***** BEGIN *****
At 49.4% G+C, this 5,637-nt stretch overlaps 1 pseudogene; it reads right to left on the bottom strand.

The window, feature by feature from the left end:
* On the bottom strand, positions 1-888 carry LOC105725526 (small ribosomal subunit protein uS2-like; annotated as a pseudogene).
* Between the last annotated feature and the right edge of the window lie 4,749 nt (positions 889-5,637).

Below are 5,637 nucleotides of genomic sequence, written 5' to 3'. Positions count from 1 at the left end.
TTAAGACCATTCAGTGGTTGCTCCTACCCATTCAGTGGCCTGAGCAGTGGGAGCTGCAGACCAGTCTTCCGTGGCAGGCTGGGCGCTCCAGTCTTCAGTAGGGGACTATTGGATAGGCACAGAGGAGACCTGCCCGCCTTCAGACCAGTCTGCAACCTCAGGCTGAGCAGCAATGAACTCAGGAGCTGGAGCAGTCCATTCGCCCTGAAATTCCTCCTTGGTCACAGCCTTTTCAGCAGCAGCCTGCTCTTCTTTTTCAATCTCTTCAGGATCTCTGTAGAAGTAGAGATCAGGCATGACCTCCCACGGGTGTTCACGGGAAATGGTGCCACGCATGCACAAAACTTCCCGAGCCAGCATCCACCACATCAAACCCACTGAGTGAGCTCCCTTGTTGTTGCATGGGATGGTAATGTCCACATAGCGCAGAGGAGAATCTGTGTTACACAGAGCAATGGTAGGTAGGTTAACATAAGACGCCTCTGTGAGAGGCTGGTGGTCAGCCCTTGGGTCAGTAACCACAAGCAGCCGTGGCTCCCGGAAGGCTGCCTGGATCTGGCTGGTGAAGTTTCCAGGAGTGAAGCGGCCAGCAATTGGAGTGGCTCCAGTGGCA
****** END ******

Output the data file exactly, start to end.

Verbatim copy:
At 49.4% G+C, this 5,637-nt stretch overlaps 1 pseudogene; it reads right to left on the bottom strand.

The window, feature by feature from the left end:
* On the bottom strand, positions 1-888 carry LOC105725526 (small ribosomal subunit protein uS2-like; annotated as a pseudogene).
* Between the last annotated feature and the right edge of the window lie 4,749 nt (positions 889-5,637).

Below are 5,637 nucleotides of genomic sequence, written 5' to 3'. Positions count from 1 at the left end.
TTAAGACCATTCAGTGGTTGCTCCTACCCATTCAGTGGCCTGAGCAGTGGGAGCTGCAGACCAGTCTTCCGTGGCAGGCTGGGCGCTCCAGTCTTCAGTAGGGGACTATTGGATAGGCACAGAGGAGACCTGCCCGCCTTCAGACCAGTCTGCAACCTCAGGCTGAGCAGCAATGAACTCAGGAGCTGGAGCAGTCCATTCGCCCTGAAATTCCTCCTTGGTCACAGCCTTTTCAGCAGCAGCCTGCTCTTCTTTTTCAATCTCTTCAGGATCTCTGTAGAAGTAGAGATCAGGCATGACCTCCCACGGGTGTTCACGGGAAATGGTGCCACGCATGCACAAAACTTCCCGAGCCAGCATCCACCACATCAAACCCACTGAGTGAGCTCCCTTGTTGTTGCATGGGATGGTAATGTCCACATAGCGCAGAGGAGAATCTGTGTTACACAGAGCAATGGTAGGTAGGTTAACATAAGACGCCTCTGTGAGAGGCTGGTGGTCAGCCCTTGGGTCAGTAACCACAAGCAGCCGTGGCTCCCGGAAGGCTGCCTGGATCTGGCTGGTGAAGTTTCCAGGAGTGAAGCGGCCAGCAATTGGAGTGGCTCCAGTGGCA